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Let's Go School Shopping

Choosing which school one wants to attend can be a bit like buying a new car. Let's talk about the different steps involved in buying a car. The first step is to narrow down what kind of car you are interested in. Do you want a sports car, a mini-van, a truck? Cost is a big factor, and before you go too far, you must align your car type with your resources. What that means is that although you may know you are interested in a sports sedan - the price range for that particular vehicle can vary from $15,000 to $150,000. You need to limit your search to those cars within your preferred type that are in your price range. It would be natural to want the nicest, most expensive car of your preferred type, but if it is unattainable financially, you are just setting yourself up for disappointment later on when you have to settle for something else. This is why knowing your price point early on in the search is important.


Once you know what type of car you are interested in and what your price range is, the next step is to evaluate any existing parameters that necessitate particular selections. What this means is if you are unable to drive a stick shift, you need a car that comes in automatic. If you live in Alaska, although you would like a convertible, you need a car that can handle the snow and the cold. If you have a family of 4 you need a car with a back seat. You must tailor the specific options to your particular circumstances. Once you have your selected options narrowed down to 4 or 5 top contenders, you will want to compare them against each other and see how they stack up: which ones have better safety records; how do the resale values hold up; what different features are offered on particular models? There are great on-line resources that unable you to perform these comparisons. Consumer Reports is one of the best ones. Once all that is done, the last step is to actually test drive the vehicles. See which one feels most comfortable to you. Although it can be a lengthly process, going through these steps is the best way to guarantee you will happy with your chosen selection.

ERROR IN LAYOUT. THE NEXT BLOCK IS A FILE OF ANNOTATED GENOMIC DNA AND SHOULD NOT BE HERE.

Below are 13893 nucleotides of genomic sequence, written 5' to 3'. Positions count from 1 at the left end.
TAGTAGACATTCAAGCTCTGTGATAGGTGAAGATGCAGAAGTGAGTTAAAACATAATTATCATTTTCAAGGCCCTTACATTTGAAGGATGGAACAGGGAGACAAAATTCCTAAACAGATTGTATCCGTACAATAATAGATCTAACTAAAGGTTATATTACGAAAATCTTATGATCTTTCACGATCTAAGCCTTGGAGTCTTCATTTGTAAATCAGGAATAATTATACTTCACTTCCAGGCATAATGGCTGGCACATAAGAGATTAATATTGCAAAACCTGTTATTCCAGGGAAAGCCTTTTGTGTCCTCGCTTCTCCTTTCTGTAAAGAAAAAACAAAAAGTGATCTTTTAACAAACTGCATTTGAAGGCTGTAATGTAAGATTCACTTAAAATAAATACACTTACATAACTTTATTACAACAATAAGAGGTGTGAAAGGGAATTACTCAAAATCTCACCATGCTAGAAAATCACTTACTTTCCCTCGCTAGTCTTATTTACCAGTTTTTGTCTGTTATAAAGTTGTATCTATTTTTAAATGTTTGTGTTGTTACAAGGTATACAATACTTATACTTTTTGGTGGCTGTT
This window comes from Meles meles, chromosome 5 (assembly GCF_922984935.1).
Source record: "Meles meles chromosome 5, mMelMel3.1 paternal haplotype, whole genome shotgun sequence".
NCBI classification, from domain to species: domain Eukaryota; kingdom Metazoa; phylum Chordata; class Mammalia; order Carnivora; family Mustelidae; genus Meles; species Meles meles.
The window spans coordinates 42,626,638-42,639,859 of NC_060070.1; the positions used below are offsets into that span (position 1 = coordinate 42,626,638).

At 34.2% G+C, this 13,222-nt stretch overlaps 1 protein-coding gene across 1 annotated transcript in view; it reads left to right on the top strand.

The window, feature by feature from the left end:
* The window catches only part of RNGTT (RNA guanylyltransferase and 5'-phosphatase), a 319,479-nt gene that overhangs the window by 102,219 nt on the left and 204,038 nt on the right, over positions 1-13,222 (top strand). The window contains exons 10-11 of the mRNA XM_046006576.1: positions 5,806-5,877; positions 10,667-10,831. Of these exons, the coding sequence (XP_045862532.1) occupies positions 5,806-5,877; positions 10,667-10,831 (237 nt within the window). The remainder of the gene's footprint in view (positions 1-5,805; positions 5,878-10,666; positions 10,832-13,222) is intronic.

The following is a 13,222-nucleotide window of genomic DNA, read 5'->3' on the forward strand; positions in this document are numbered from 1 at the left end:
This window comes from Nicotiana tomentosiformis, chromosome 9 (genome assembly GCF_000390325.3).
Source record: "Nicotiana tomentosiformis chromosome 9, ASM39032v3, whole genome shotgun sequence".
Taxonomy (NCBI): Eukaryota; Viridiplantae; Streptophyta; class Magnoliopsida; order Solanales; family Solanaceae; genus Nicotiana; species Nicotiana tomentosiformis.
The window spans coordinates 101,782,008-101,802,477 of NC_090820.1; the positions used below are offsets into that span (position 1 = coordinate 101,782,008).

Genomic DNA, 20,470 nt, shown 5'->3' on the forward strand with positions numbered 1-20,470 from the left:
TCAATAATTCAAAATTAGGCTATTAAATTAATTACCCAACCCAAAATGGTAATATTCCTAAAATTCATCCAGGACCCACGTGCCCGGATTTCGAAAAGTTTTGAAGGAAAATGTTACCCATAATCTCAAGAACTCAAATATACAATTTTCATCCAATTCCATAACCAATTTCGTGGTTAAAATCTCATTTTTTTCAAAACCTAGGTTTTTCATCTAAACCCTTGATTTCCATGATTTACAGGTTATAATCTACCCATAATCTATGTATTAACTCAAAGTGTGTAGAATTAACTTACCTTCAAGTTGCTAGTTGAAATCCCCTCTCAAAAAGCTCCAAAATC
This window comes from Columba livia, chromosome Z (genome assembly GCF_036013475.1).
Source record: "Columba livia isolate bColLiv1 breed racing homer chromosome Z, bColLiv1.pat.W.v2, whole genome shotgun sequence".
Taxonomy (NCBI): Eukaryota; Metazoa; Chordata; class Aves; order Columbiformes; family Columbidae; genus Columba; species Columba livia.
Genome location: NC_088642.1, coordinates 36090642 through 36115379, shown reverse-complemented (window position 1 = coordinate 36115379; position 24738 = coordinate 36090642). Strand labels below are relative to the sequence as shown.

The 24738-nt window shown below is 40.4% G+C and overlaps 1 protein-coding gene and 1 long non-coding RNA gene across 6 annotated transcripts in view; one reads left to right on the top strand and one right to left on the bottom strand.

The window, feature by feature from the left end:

Finding the right college is much the same process. The fist thing you must determine is what type of school are you interested in. Do you want to attend a large state school, or a private small school? Are you looking for a four-year university, or are you wanting a community college. Before you go too far in your search, you must understand what your financial resurces are. You may want to attend an Ivy League school, but if it is not financially feasible and you are unable, or do not want to incur massive debt, then you need to not waste your time looking into that option. Once you have your basic parameters and cost range in mind, you need to narrow down the search to your particular circumstances. For instance, what are your test scores and GPA, what field of study are you most interested in, is there a particular region or state you want to stay in, do you have any disabilities that need to be taken into account? With these criteria added to the mix, you should be able to narrow down your selections to a manageable number. Your next step is to compare these top contenders to see how they measure against each other. You need to make sure you determine which issues are most important to you and then use that as a measure of comparison. Just as Consumer Reports is a great resource in deciding what car to purchase, there are many useful websites that can aid you in your college search - both narrowing down your selections, and then comparing your chosen selections. Some of my favorites are listed on the Resource Page of this site. Just as the final step in purchasing a car is to test drive your final selections to determine which one feels right, a final step in choosing a school is visiting the school to get a sense of how it feels and if it suits you. But, that topic is for next week...

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